If you have not yet listened to any of Bon Iver’s music, you really should. You can listen to the song from his first album below and then sing along and imagine hundreds of other people are singing along with you. There, it’s almost like you were at the concert too, huh?

Then on Saturday, we bought fairly cheap last-minute tickets to see the Canadian electronic duo Purity Ring at the Music Hall of Williamsburg in Brooklyn. We bought them from some chill hipster dude who also lives in the UES and posted an ad on Craigslist. I know he was a hipster even though Sean went on that errand by himself because he wanted to meet at a bar that serves only crafts beers and, um, hello…he was selling Purity Ring tickets. If you’re going to Craigslist anything, I suggest hipster-ish transactions with hipsters only. You are less likely to get killed this way. (This is also how we obtained used Bose speakers for our turntable.)

This picture is a bit better than my Bon Iver one, since it was general admission and we got there early with the NYU undergrads so we could be near the front.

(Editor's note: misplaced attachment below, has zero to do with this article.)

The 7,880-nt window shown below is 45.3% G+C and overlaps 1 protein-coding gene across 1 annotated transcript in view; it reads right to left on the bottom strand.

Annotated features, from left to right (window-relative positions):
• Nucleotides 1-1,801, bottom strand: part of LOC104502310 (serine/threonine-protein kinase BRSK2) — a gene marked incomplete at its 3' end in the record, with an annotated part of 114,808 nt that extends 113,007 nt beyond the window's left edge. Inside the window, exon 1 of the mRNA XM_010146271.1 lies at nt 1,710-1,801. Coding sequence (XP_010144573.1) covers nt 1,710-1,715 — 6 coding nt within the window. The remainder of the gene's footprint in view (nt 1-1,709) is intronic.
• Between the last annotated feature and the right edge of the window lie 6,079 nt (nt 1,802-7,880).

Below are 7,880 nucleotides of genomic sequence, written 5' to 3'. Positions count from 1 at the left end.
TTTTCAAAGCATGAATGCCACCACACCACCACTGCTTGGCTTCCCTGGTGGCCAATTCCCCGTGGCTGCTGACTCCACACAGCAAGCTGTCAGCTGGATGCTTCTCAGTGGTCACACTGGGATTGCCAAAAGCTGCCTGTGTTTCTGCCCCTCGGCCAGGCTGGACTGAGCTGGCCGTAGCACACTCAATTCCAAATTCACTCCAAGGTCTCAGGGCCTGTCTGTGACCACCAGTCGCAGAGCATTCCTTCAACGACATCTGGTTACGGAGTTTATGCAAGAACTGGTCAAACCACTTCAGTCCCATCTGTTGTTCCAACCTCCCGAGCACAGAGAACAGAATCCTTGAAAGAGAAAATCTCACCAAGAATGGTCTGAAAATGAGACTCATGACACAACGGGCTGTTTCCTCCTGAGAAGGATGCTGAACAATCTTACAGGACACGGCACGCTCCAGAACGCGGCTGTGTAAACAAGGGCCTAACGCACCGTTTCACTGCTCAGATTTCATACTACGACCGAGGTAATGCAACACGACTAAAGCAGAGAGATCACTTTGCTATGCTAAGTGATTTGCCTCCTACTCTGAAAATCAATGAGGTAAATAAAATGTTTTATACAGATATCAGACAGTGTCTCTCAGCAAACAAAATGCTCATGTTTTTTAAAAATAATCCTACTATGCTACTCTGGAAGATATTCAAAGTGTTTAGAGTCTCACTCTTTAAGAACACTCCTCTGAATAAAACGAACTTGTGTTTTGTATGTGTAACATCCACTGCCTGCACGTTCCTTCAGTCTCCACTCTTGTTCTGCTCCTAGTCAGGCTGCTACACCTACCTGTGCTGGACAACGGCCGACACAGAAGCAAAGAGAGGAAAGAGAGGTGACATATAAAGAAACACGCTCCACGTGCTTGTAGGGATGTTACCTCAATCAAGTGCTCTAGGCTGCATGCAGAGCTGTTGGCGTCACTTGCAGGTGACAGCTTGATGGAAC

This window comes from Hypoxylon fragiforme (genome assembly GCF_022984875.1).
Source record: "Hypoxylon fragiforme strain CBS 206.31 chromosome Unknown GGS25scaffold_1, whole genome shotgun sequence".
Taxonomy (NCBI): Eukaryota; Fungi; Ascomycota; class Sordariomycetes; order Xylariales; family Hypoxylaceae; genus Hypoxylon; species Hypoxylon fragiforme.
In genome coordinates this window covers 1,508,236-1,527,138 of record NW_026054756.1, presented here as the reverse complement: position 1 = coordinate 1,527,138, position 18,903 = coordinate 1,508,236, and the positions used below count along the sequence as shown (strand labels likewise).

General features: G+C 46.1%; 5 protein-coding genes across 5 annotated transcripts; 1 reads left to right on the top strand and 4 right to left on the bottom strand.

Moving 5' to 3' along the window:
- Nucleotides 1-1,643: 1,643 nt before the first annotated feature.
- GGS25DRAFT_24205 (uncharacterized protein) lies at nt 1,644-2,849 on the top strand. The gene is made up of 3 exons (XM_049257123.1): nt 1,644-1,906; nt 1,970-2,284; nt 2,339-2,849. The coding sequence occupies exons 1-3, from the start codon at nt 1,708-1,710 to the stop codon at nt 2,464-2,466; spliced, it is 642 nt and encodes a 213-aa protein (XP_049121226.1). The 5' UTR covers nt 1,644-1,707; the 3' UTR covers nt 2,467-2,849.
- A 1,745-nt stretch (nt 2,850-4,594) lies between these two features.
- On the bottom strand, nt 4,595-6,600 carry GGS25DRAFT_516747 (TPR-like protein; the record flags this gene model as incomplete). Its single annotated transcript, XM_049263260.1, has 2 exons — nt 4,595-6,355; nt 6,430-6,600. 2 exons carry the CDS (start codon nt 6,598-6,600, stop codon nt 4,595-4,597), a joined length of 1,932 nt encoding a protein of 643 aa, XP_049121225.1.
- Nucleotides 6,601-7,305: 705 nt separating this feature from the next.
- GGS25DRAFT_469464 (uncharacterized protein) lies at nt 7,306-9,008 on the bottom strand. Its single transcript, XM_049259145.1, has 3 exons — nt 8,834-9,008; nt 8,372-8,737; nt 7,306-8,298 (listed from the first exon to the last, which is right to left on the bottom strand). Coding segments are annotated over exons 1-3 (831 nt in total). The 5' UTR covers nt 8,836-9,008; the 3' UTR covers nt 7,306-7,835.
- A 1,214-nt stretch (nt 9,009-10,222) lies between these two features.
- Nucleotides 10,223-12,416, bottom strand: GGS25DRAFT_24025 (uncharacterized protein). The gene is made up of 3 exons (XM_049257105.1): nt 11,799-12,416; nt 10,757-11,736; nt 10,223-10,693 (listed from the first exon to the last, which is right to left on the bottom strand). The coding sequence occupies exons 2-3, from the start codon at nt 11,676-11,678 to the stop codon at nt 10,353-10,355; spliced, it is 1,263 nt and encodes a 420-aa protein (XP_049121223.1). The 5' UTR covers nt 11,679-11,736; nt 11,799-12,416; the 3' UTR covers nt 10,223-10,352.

I have listened to Purity Ring’s debut album, Shrines, like a million times on Spotify in these past few weeks, so it was really awesome to see them live. There were two other electronic dudes who opened for them, and I don’t really know how any of the music I heard Saturday night was made, but I loved it nonetheless. Even though some Cool Asians (using Mean Girls classifications here) danced a little to crazily, and stomped on my foot and caused another girl to accidentally splash beer on my shoes, it was still worth a late night out in Brooklyn, which is a good 30+-minute subway ride away from us. What matters is that I saw two Canadians doing mesmerizing things with lights and computers and special microphones.

Below is a clip from one of Purity Ring’s other shows, and if someone can please explain to me how this all works, that would be awesome: